A still further object is to provide such antigens which produce antisera devoid of cross-activity with human luteinizing hormone.
A further object is to provide a method of contraception by administering an antigen capable of neutralizing the effect of human chorionic gonadotropin.
A further object is to provide such antigens by chemically modifying the β-subunit chorionic gonadotropin.
It has now been discovered that antisera to human chorionic gonadotropin having reduced immunological cross-reactivity with human luteinizing hormone and useful in testing for pregnancy by immunoassay can be produced by using antigens comprising the β-subunit of human chorionic gonadotropin which has been modified by reductively cleaving and alkylating all six of the intrachain disulfide bonds. Optionally, the hCG-β having all six of its disulfide bonds cleaved and alkylated may be further conjugated with a protein to enhance its immunogenicity. In another embodiment, the invention comprises an antigen comprising the β-subunit of human chorionic gonadotropin which has from 3 to 5 of its disulfide bonds reductively cleaved and alkylated and is further conjugated with a protein or hapten to enhance its immunological specificity. Alternatively, the β-subunit of hCG may be modified by oxidatively cleaving the intrachain disulfide linkages.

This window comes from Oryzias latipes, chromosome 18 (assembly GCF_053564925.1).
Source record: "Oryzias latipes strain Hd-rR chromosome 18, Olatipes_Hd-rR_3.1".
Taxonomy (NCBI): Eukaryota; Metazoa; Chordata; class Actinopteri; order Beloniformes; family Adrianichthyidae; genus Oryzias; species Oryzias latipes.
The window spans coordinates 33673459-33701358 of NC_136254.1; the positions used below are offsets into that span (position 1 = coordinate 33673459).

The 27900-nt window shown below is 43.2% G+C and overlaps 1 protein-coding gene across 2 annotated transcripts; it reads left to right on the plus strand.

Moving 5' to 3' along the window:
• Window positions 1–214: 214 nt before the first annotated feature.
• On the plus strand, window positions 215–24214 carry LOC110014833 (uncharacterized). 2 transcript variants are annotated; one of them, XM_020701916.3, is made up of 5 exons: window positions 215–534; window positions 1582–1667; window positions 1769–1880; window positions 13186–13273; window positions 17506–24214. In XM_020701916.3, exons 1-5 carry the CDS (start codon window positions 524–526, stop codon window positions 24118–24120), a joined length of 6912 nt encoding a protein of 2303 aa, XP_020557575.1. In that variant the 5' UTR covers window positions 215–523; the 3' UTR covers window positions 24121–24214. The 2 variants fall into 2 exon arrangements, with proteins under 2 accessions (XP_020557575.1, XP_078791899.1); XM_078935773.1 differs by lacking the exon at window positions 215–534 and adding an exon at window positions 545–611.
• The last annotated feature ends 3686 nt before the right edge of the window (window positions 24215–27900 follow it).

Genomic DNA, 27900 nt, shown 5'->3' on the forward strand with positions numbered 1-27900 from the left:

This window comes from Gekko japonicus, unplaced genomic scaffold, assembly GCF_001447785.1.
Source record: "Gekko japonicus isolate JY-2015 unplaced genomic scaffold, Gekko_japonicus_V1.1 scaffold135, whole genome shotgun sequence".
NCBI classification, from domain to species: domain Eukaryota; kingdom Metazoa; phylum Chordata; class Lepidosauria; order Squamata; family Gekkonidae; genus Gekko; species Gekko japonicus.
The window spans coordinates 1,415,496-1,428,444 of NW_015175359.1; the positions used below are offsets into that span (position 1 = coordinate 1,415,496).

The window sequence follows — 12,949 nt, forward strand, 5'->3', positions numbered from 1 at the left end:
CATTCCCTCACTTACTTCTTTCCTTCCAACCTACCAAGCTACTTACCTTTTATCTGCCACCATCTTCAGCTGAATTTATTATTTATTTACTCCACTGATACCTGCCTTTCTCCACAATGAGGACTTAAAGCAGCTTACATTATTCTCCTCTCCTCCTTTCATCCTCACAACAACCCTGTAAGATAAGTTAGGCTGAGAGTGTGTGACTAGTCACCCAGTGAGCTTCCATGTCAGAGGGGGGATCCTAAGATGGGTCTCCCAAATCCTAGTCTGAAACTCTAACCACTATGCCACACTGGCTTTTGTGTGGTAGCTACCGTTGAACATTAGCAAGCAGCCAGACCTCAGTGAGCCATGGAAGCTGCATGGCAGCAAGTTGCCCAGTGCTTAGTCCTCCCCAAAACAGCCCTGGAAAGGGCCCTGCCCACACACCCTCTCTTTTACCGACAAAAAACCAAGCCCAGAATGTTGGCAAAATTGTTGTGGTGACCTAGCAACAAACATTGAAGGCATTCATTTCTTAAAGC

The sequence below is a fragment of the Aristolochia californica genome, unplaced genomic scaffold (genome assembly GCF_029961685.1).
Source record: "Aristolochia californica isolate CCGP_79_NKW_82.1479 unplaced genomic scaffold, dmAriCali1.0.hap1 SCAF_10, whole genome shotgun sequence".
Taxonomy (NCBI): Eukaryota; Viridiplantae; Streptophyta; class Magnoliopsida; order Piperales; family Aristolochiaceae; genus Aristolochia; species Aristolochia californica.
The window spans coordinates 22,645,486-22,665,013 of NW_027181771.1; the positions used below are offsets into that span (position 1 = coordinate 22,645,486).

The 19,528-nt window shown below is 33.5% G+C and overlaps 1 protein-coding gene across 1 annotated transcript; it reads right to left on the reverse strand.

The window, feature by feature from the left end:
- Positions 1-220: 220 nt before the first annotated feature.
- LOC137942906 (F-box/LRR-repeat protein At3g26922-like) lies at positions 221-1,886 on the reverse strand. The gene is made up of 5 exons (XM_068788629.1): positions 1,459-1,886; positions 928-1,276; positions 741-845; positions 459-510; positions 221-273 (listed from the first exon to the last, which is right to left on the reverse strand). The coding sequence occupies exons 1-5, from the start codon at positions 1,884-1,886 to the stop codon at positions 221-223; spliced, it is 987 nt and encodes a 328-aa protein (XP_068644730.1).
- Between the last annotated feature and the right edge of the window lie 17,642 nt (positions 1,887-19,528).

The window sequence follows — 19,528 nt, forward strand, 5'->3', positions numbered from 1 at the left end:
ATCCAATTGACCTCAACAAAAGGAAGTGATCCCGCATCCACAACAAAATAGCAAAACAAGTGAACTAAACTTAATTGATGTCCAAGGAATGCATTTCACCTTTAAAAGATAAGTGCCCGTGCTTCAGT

Hence, the objects of this invention have now been attained by providing antisera which are generally selective in reactivity to human chorionic gonadotropin to a distinguishing degree from luteinizing hormone which are produced by the process comprising:
isolating the β-subunit of human chorionic gonadotropin (hCG-β),
cleaving from 3 to 6 of the intrachain disulfide bonds of the β-subunit,
alkylating the thus reduced intrachain disulfide groups,
optionally conjugating the thus modified β-subunit with a protein or hapten which functions to enhance the antibody response to the antigen when it is administered to a host animal,
administering the antigen so produced to a host animal whereby antibodies to the antigen are produced within the host animal, and